Saturday, June 1, 2013

Shark Diving and other South Africa thoughts

So...shark diving. Yesterday.
Internet has been entirely sketchy, intermittent, and unreliable. This is the first chance I've had to write a blog post of any length.

Biology is not my strength, but Africa wildlife could inspire anyone to become a naturalist, biologist, or other related ologist.  Watching animal life is one of the sheer delights of traveling here.

I didn't realize, though I should have understood the idea, that this was not diving with caged sharks in a staged environment. This was a good-sized boat that carried us perhaps two miles out into the ocean (Atlantic since, as you saw in the pictures if you looked on Flickr, we are now east of the confluence of the Indian Ocean and the Atlantic).

Shark Lady company hauled along a six foot by three foot by maybe twelve to fifteen foot  steel cage. We donned wet suits, and were allowed to enter this cage five at a time, with instructions where and how to hang on, so as not to allow fingers and toes outside the cage. We had just enough room for our heads above the water line, wore weighted belts, and held our breath (wearing goggles), pulled ourselves under water, hooked our toes under a rope to keep from floating to the surface, and watched from under water.

We could float or bob up and down until the dive master yelled something like "shark down left!" Or "shark high right" land. At that. we dropped down into the tank, hooked our toes, and breathed slowly out or held our collective breath to watch a shark swim within touching distance (and that was oh, so tempting, but strictly forbidden upon threat of being removed from the cage instantly). It took me a few tries to calm my breathing. At first, I hated having my nose shut off and nearly hyperventilated, but I calmed myself down, got the hang of it, and could have stayed there all day were it not for a slowly lowering body temperature.

The dive master guys had tuna heads at the end of a forty-foot rope, which they used to lure in the sharks. That, of course, also attracted masses of sea gulls. We saw a very rare Oyster Cracker-- all black bird with a brilliant, nearly neon orange-red beak on the shore when we pulled closer.

The shark cage was only a small percentage of the joy. We sat on the deck or roof of the vessel while others took their turns. The waves smashing against a rocky island nearby rose and fell dozens of feet.
The swells that carried us gave us a view of a small mountain (I exaggerate but only slightly). Exactly eight of the sixteen of us got seasick. I seem to have a stomach for the sea, and have always, always loved any excursion on the ocean. I loved every second, and soaked it in. I did spend the last hour in our anchored spot basically cuddling three very seasick girls (who will remain nameless unless they want to fess up here in the comments:) and thoroughly enjoying the sights and sounds.

The island where all the waves were crashing was is called Geyser Island if I am hearing the accent correctly, and it is fitting, based on the way the waves smash into the rocks and explode dozens of feet in the air.  Most amazing, however, was that the island is inhabited by some 20,000 sea lions! We could hear them clearly from time to time. I asked if any of the crew had binoculars, which they supplied. I thought the island was capped with all black rocks, but every rock turned out to grayish in color, topped with a sea lion!  They cavorted in the water, and traipsed around the rocks. Spectacular.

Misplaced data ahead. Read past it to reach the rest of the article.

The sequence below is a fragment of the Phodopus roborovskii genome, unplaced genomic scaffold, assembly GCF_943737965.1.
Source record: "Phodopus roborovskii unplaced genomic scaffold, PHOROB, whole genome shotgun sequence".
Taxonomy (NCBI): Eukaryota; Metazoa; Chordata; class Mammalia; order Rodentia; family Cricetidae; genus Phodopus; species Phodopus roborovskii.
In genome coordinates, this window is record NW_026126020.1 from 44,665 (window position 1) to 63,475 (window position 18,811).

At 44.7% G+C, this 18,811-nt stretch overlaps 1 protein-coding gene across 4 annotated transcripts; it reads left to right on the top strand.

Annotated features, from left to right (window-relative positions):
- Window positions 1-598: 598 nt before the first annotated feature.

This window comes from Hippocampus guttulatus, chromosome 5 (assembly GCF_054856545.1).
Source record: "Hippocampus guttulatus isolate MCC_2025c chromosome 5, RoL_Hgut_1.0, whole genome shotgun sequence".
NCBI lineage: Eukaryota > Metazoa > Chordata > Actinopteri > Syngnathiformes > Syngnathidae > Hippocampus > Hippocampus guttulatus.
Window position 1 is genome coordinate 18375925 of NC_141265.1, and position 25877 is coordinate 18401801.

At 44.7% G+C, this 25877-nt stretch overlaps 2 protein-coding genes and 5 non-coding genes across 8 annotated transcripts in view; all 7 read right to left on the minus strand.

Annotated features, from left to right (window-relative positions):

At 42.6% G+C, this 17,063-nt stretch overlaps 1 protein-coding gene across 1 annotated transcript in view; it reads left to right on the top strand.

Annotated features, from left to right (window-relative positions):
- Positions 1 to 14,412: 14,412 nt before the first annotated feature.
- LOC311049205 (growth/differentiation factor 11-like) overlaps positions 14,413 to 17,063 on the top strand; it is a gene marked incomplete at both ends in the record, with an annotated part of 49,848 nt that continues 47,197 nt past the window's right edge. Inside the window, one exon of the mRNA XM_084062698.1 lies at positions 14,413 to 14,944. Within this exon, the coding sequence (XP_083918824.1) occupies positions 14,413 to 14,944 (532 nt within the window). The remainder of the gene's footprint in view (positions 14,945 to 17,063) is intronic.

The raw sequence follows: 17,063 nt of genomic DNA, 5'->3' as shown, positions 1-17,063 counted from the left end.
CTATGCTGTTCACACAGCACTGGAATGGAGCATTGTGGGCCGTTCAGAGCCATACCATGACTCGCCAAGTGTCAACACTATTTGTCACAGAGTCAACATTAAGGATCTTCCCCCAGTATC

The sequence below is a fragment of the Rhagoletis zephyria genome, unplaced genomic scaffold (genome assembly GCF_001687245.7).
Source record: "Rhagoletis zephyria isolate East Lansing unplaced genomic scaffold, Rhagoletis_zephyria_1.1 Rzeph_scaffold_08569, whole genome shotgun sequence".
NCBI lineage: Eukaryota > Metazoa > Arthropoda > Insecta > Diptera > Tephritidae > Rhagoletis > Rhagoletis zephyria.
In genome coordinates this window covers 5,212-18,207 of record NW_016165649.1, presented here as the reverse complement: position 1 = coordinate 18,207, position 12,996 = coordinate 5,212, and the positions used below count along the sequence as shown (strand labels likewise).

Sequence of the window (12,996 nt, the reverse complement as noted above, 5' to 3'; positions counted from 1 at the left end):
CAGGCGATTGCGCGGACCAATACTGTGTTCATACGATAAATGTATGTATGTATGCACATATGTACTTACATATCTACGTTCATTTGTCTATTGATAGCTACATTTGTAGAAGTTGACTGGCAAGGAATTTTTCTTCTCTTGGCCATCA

A kid who had just graduated from University of Connecticut was on board-- the resident researcher and marine biology expert named Chris Perkins (Sorry to call you a kid, Chris)--who had just told me about the Oyster Cracker and how lucky he had been able to see some on his excursions, and then we spotted one! Very exciting and satisfying. Stranger still, when he said he graduated from UConn, I said I had a friend who taught physics there; he asked who; he started laughing because he was a physics tutor for many of Moshe Gai's students during his time at UConn. Moshe's wife Helen Hart-Gai was a dear friend of mine for years but we lost touch. Now I must reconnect somehow.
What a small world.

The research Chris is doing, by the way, concerns dorsal fin recognition of the sharks. He said that the fins are as unique as our faces, and photographs put into an immense international database can track sharks' migratory travels without ever touching a shark. The software recognizes a fin that has already been entered into the database, and if you do this, you can get all sorts of information about where the animal has been in the world! And if we as simply interested citizens of the world ever snap a Photo of a shark, we can put on this organization 's website and be privy to all the sightings of said shark. I found that fascinating...and I vow to be on the lookout anytime I am on any ocean!

On our way home, we were privy to the most spectacular sunset I think I have ever seen in my life. The photo on flickr is sunset over Hawston Township. For those of you who aren't familiar with the lingo, a Township in South Africa is a shantytown where blacks were herded and forced to live during apartheid. The legacy goes on, with poverty and huge townships connected to most cities.

The juxtaposition of the sunset beauty over the abject poverty is heartbreaking. I hope this link works. I'll get it on flicker as soon as the iPad is recharged.

Much of this country is heartbreaking...heartbreaking beauty, heartbreaking stories and tragedies, heartbreaking resilience, strength, love, and hope.

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